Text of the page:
This method is also suitable for soil saturated with water,

where is a total thermal conductivity of a soil (W/mK),  is the thermal conductivity of solid material (W/mK), w is the thermal conductivity of water (W/mK), and n is the porosity (from 0 to 1). Equation 4 is particularly interesting when the thermal conductivity of the solid phase needs to be assessed when no solid parent rock cores are available for direct measurements. Instead, the thermal conductivity of the solids can be easily back-calculated from the global thermal conductivity () of a mix of solid and water (fully saturated) and by knowing the thermal conductivity of water and by solving Eq. 4 for  . This technique will indeed be illustrated later in the paper.

Effect of Temperature

Solid particles

Due to several processes taking place simultaneously during burning and the need for fire and temperature proof measuring devices, direct measurements of thermal properties at high temperatures are extremely difficult to conduct. Therefore, this study will rely on existing data from the literature to predict the changes in these properties with temperatures.

Literature contains large amounts of data on thermal properties of rocks and minerals as functions of temperature (Clark 1966; Čermák and Rybach 1982; Robertson 1988). However, as green roof soil is a mixture of different components of different origins, it is difficult to associate it to a particular rock. In this case it would be better to use generalized values.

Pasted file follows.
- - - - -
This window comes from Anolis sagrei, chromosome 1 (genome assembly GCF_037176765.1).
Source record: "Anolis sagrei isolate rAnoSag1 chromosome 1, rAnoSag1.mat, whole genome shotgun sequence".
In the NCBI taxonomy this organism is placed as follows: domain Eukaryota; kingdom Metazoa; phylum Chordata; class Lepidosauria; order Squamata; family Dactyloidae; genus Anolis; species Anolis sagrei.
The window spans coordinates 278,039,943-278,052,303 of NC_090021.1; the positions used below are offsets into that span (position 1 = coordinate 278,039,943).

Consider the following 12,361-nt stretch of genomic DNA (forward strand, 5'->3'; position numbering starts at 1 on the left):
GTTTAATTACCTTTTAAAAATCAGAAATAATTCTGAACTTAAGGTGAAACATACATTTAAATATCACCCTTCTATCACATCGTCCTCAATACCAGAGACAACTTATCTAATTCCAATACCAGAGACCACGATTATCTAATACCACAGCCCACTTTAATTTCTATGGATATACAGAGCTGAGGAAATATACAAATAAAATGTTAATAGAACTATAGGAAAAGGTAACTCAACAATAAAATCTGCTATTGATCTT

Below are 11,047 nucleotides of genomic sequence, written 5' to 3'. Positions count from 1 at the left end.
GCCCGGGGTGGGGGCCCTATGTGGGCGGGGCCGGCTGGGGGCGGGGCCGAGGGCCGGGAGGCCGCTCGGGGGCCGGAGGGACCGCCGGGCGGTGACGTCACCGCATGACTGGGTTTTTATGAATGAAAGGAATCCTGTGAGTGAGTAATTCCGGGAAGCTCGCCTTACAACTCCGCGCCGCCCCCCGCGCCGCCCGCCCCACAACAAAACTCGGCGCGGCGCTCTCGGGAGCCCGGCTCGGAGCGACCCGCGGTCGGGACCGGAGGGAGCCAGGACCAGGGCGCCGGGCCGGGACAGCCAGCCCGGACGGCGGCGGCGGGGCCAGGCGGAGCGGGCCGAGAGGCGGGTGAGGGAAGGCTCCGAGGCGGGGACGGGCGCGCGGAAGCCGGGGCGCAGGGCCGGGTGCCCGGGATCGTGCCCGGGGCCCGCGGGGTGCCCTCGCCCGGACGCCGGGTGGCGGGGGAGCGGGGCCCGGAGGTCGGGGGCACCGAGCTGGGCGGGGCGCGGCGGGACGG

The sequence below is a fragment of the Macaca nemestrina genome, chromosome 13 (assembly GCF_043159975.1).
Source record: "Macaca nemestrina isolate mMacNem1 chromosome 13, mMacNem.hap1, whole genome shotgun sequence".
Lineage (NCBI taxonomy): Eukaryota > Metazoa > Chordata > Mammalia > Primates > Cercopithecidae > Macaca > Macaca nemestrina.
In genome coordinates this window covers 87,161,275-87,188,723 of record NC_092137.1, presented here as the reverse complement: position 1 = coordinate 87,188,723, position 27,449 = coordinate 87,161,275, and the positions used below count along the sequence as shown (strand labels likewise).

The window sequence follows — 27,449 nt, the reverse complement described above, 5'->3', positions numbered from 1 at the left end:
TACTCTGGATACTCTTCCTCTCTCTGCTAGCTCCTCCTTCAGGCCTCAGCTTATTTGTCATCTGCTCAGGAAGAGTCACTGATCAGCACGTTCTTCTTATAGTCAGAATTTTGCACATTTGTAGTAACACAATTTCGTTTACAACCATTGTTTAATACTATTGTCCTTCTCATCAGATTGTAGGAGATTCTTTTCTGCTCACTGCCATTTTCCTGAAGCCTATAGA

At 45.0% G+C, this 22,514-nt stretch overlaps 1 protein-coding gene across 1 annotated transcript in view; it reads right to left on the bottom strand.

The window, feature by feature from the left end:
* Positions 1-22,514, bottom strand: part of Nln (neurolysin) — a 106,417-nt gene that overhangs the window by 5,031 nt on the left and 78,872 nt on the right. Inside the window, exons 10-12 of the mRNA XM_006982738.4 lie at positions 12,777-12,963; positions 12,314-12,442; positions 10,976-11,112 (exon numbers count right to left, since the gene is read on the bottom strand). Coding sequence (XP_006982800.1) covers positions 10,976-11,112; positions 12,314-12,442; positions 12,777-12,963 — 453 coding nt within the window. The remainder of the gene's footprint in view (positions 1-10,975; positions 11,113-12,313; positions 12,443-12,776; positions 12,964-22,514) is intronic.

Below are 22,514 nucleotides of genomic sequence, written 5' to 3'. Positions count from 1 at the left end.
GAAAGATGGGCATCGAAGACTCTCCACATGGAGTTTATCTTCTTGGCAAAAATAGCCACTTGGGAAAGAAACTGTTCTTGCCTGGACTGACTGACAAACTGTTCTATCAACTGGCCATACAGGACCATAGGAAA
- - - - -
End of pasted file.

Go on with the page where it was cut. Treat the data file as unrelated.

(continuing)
Variations in thermal conductivity studied by Vosteen and Schellschmidt (2003) were given at temperatures between 0 and 300 C and showed similar decreasing behavior with temperature for magmatic, metamorphic, and sedimentary groups. Based on the results, they formulated a general equation for temperature dependence for all groups of rocks. Research of Clauser and Huenges (1995) has analyzed existing data for rocks at different temperatures from several researches on rocks and minerals. They developed curves for four basic groups of rocks for a temperature range from 0 to 800 to 1200 C. Another study is of Zoth and Haenel (1988), who also collected and examined existing data on rocks, and sorted the results in six groups (salt rocks, limestone, metamorphic rocks, acid rocks, basic and ultrabasic rocks). For each group, a simple formula was given as a mean curve of the results,

where constants A and B were provided for each group and T is the temperature (C). However, if normalizing all groups of rocks with Eq. 6, the same slope is obtained and is shown in Fig. 2,

where n is the normalized value (from 0 to 1), T is the value at a certain temperature (W/mK), and T1 and T2 are values at 0 C and 800 C (W/mK).

Fig. 2. Normalized thermal conductivity (n) as a function of temperature

This normalized relation can be applied for predicting the thermal conductivity of growing medium solids at a given temperature range. However, it requires knowledge of its starting and ending points. Solid thermal conductivity at a reference temperature as a starting point can be modeled with Eq. 3. For  at 800 C, the ratio of thermal conductivities at 0 C and 800 C from Zoth and Haenel (1988) may be taken. In their study, the mean curve for all groups of rocks, except rock salts and ultrabasic rocks, was obtained with A and B constants equal to 770 and 0.7, respectively. From that, T1 and T2 are 2.9 and 1.37 W/mK, respectively, which gives the ratio of 2.2.

Fluid component

As air is a fluid component of soil, changes in its thermal conductivity (f) with temperature must be considered. It increases from 0.024 at room temperature to 0.71 at 800 °C, which is shown in Fig. 3 (Bergman and Incropera 2011).

Effect of Radiation